Resolution for the 23. Regular Conference of Delegates of the SDS, November 1968, Hannover

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presented by the Action Council for the Liberation of Women, West Berlin

  1. The reproduction of the bourgeois separation between private life and social life in the SDS has long enough paralyzed its political work.
  2. The SDS defines its political activities in a biased way, by making a taboo of any reflections on problems of personal development (which are not identical to the bourgeois ideas about them).
  3. Although the campaigns of the SDS can be communicated rationally to women, they are lacking the preconditions for addressing the subjective needs of the women, whose oppression is experienced directly and most harshly in that ‘private sphere’ that is excluded from the political struggle. A double frustration awaits women in the SDS when they try to become politically active there, i.e., when they want to go beyond participating in demonstrations, when they want to hold presentations, speeches and submit contributions to discussions.
  4. These initiatives of women are understood as transgressions, which they have to pay for by acknowledging the rules of the society of efficiency, aimed at compensating male traumata. The perverting of the social opportunities for men to compensate go from holding speeches through bar-room discussions all the way to lecturing pillow-talk.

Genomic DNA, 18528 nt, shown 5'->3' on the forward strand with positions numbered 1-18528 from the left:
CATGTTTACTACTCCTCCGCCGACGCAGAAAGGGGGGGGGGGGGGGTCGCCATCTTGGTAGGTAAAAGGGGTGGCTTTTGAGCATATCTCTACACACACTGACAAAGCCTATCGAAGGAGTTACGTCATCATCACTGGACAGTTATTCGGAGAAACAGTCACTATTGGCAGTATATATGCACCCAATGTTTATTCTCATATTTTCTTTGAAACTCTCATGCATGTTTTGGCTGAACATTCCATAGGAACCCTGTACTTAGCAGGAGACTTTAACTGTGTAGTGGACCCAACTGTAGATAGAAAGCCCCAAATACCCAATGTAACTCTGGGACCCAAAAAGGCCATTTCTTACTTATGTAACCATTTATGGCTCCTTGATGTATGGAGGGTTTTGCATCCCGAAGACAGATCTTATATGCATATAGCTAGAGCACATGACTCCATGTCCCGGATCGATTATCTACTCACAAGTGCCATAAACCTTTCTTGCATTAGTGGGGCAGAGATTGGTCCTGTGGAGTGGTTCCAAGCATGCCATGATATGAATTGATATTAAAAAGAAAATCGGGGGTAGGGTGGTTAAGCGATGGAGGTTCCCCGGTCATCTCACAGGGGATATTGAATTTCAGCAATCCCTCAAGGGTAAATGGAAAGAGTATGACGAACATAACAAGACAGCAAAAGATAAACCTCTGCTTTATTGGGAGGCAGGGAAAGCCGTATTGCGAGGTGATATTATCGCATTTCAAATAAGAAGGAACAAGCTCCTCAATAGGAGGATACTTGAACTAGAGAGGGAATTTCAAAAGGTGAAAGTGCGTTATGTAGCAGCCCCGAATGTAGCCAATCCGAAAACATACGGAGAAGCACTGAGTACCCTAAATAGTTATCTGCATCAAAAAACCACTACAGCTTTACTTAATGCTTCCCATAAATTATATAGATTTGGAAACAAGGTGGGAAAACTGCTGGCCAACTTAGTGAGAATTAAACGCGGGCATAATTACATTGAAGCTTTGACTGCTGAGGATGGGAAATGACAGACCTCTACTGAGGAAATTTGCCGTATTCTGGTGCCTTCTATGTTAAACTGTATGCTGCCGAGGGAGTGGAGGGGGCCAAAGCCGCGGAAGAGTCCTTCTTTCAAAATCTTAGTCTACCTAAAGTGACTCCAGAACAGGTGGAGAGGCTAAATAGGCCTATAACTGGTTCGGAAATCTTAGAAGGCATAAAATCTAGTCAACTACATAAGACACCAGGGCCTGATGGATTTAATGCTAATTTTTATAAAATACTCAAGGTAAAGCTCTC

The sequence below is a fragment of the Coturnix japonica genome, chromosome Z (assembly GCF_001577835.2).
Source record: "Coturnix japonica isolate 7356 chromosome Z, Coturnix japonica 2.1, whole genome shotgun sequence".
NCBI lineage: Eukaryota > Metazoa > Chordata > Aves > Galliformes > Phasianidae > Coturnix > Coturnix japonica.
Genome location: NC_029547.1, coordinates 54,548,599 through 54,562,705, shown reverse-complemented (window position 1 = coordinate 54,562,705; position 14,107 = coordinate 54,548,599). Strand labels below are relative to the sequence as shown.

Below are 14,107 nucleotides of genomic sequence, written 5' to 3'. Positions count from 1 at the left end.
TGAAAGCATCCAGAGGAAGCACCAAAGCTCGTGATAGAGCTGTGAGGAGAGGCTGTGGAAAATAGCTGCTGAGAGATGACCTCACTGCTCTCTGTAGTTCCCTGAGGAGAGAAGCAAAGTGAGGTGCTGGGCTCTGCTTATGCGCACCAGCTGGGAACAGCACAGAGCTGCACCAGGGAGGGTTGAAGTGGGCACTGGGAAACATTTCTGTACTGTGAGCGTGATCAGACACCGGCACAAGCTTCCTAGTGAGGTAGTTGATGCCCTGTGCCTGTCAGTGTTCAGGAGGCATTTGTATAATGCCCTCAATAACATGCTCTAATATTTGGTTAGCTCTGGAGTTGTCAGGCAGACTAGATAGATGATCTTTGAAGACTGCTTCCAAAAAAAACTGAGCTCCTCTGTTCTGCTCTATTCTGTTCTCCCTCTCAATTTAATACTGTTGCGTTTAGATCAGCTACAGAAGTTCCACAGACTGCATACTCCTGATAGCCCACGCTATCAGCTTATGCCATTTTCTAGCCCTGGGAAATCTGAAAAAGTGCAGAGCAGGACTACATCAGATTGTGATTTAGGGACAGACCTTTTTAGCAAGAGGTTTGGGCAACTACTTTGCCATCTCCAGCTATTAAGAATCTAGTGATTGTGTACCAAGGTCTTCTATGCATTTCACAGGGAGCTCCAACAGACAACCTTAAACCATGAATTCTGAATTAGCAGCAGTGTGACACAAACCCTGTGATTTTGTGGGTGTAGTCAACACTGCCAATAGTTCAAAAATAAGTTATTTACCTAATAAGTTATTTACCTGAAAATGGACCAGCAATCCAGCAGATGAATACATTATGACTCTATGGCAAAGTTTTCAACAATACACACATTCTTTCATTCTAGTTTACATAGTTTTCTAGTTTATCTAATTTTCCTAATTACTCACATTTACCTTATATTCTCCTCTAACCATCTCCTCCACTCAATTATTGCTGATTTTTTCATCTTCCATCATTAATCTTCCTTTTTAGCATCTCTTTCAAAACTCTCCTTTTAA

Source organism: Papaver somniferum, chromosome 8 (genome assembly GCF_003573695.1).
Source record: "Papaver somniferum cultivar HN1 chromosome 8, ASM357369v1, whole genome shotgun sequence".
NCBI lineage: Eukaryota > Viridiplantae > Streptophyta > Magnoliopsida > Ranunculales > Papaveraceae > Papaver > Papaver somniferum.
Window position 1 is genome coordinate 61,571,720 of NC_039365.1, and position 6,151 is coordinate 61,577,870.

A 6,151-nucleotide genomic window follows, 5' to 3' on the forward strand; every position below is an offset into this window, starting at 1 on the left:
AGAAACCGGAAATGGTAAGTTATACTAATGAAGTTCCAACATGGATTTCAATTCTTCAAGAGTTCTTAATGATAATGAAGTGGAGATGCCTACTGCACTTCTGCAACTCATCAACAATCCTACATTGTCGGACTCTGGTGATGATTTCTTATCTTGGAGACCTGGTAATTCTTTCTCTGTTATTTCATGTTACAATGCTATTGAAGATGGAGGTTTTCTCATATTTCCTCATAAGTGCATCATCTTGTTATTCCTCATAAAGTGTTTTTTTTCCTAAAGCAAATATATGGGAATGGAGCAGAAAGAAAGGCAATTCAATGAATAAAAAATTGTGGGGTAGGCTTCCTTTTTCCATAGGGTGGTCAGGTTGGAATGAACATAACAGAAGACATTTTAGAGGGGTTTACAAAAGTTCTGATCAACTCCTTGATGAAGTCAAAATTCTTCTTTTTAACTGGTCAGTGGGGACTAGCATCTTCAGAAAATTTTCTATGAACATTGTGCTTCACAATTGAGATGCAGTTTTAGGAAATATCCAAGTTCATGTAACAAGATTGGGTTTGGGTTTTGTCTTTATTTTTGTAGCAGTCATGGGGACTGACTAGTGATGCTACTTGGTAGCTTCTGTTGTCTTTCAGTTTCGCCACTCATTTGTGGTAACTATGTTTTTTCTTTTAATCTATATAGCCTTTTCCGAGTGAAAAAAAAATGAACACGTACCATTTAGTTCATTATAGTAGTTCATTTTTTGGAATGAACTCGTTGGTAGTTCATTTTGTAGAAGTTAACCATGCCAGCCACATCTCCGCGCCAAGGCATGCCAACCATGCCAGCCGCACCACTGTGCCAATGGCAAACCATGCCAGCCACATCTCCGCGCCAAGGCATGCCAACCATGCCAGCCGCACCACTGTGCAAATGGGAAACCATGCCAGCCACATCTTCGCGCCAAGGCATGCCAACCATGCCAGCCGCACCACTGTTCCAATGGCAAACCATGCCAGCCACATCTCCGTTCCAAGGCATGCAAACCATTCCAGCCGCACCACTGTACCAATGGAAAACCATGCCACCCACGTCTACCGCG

5. The class division of the family with the man as bourgeois and the woman as proletarian – master and servant – implies the objective function of the men as the class enemy. The denial of the leader principle in the SDS is nothing but grotesque, given that each member of the SDS who is married or living in a long-term relationship is the leader and thus at the same time the exploiter of a family, or a family-like group. The terms class, class enemy, exploiters are auxiliary constructs that serve women in getting their act together, i.e., in reaching a level of gender specific solidarity which allows them in the political struggle to turn the sensual experience of this patriarchal society against this same society.
  6. This implies not the ‘politicizing’ of private life, but rather the lifting of the bourgeois separation between private life and social life: the point is to understand the oppression within private life not as private, but as conditioned by political economy. It must be our aim to change private life qualitatively and to understand this change as a political action. This act of cultural revolution is part of class struggle.
  7. This implies that the revolution, as the aim of class struggle, is not so much a question of taking over power as a question of realizing those bits of anticipated counter-society which are beginning to emerge in the existing bad society. This includes that the claim to happiness, currently pushed away into private life, but not satisfied even there, must be fulfilled in a social action.
  8. Personal development must thus become identical with a praxis that already now anticipates possible moments of a future society, a society that eroticizes all conditions of life and makes aggressions productive.